Finding HomePhoto Credit : Jon Holiday
I live in the town of Harrisville, New Hampshire, a little brick mill village that’s not on the way to anywhere, so its anonymity has been easier to maintain as the great sweep of time has moved from the 18th to the 21st century. The story of this village is somewhat epic. We’ll skip all the drama and go to 1870, when Harrisville seceded from the town of Dublin and became its own entity. During the Civil War, the big woolen mills were booming, belting out material used to make soldiers’ uniforms as well: The bounty of war was not only in munitions. Woolen fortunes rose and fell, but in the 1960s, polyester pretty much replaced wool, and the beat of the looms fell silent; the mills were shuttered. In 1971, instead of a“House for Sale,” Yankee’s column was retitled “Town for Sale”: The whole village was listed—the bankrupt mill and the buildings and houses that belonged to the mill.
A man from New Jersey bought the town in order to re-locate his business up here, which he did, but, to avoid paying a fearsome tax bill, he quickly resold (for $1) the houses and all extraneous buildings back to the family that had owned the mills for generations. A lot of the buildings were boarded up and in disrepair; however, the fact that they were mostly brick perhaps saved them—benign neglect. The family started something called Historic Harrisville. Under that umbrella, they gathered the town’s history, creating documentation of this remarkably intact industrial village, which in turn became, over time, a National Historic Landmark.
At about that time, my aunt, who lived then in Amesbury, Massachusetts, took my grandmother, who was in her nineties, for a drive. They liked to do that, exploring the back roads of New England. Returning from one of these rambles, my Victorian grandmother was heard to say that they’d been to paradise, where they saw a “fairy-tale village.” We all wanted to know where they’d been so that we could go there, too. Nanny described this place, in an almost-operatic aria, as all brick buildings, a lake above and a canal running through and under them, falls tumbling like a ladder through the center of town. But she couldn’t say where it was or how they’d gotten there—just that they’d “happened” upon it. And so a quest began. Instead of the random drives they used to take, Nanny and Aunt Peg would set out to find again this fairytale village. They drove this way and that, and probably had some wonderful crawls past Currier & Ives scenes—but Nanny died at the age of 98 in 1978, never finding paradise again.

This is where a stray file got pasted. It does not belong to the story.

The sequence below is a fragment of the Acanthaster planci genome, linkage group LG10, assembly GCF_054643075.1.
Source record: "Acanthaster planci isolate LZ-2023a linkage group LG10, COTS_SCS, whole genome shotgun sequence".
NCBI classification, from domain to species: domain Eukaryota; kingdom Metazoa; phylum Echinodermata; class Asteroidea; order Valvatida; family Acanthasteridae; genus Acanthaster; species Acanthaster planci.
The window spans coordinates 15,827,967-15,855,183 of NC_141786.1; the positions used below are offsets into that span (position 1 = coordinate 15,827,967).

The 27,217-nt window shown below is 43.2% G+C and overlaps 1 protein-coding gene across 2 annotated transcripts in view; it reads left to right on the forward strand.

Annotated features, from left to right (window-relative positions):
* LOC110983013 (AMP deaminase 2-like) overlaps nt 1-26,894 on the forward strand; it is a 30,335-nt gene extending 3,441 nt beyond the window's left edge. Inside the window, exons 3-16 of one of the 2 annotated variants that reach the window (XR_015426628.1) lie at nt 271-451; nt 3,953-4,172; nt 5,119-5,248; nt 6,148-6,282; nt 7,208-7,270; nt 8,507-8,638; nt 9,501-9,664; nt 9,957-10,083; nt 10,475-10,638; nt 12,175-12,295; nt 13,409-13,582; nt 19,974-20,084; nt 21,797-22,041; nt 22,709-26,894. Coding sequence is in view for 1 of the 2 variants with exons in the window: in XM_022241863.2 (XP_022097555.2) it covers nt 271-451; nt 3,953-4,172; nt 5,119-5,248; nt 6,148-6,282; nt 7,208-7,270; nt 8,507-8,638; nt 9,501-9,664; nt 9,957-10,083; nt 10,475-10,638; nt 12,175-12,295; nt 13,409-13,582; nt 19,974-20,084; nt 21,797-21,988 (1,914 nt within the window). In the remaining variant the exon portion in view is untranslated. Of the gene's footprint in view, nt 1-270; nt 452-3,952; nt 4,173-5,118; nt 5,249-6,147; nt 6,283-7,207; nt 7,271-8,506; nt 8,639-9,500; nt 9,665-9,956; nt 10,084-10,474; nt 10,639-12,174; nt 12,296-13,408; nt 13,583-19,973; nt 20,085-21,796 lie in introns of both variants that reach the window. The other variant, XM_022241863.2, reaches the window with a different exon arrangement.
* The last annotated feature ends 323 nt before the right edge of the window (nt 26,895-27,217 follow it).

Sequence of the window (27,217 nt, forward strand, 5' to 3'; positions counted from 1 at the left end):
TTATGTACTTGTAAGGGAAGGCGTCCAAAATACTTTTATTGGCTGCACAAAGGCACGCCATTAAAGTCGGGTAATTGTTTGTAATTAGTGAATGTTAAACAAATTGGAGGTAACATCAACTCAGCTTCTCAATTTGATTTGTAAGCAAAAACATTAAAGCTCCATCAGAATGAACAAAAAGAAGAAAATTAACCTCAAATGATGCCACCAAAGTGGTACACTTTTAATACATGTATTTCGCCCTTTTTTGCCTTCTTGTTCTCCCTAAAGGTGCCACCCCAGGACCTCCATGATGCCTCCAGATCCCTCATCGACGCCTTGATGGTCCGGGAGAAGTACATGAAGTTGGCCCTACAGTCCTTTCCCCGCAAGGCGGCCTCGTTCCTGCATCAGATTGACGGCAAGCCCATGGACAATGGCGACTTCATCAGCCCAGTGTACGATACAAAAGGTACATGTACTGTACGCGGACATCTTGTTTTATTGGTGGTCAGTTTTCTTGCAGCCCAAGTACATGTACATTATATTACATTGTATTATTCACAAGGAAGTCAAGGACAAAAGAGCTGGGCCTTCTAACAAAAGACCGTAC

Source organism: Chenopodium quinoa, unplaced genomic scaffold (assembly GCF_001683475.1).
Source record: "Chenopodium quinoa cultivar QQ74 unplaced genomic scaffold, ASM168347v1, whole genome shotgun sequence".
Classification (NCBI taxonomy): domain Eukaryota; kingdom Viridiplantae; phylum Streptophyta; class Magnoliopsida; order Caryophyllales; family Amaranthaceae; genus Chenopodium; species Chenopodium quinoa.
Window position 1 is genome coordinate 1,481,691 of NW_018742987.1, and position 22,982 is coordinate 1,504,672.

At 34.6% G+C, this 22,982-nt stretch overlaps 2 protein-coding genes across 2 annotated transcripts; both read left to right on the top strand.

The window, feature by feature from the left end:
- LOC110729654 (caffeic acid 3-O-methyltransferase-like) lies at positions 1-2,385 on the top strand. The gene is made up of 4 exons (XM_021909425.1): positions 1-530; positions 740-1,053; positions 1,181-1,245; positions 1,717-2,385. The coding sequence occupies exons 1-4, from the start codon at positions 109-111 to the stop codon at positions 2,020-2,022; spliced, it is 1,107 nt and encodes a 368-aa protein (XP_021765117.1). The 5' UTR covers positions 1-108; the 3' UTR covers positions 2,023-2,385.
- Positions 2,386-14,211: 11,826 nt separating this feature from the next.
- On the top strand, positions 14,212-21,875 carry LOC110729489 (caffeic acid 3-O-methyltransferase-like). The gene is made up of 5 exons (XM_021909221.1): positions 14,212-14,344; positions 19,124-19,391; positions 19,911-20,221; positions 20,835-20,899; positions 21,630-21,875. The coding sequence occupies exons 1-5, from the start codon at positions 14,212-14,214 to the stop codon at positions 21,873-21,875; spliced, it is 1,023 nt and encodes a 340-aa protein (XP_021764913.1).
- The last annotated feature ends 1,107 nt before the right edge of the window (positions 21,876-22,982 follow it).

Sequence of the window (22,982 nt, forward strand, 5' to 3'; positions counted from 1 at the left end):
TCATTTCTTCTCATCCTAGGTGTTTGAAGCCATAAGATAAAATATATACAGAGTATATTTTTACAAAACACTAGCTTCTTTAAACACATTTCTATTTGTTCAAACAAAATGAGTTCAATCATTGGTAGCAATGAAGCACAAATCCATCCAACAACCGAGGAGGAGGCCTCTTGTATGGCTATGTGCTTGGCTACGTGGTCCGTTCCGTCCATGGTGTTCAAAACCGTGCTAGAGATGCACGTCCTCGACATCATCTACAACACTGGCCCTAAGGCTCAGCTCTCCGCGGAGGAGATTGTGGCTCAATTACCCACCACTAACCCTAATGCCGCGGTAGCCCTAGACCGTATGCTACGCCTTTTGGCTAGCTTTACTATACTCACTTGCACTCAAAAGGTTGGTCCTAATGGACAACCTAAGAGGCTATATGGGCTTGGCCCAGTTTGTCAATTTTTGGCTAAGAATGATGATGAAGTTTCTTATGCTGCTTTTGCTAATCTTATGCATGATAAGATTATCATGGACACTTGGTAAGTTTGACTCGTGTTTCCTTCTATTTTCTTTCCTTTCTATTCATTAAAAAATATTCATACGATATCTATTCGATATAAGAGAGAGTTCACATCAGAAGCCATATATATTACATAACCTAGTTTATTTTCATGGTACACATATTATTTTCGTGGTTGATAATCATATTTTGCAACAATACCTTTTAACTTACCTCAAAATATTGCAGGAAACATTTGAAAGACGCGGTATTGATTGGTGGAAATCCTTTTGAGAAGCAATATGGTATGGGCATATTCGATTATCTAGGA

In 1982, I bought a little rundown house in the woods in Chesham, a small section of Harrisville. I’d never heard of either town, but it was near where I worked, and I liked the promise the house held. I had big plans. I gave Aunt Peg directions to come see what I’d bought. When she arrived, she was so excited that she scarcely glanced at my (humble) purchase. “I found it!” she cried out as she entered. On her way she’d passed through Harrisville. “I found the fairytale village again!” We stood in silence, mouths agape. How could it be? I’d managed not only to find that storied village, but, unaware that this was the place for which Nanny and Aunt Peg had searched so long, I’d also made it my home. It’s only gotten better since.
Edie Clark’s books, including her newest, As Simple As That: Collected Essays, are now available at: edieclark.comSEE MORE: Harrisville, NH | A “Little Brick Mill Village” in Photographs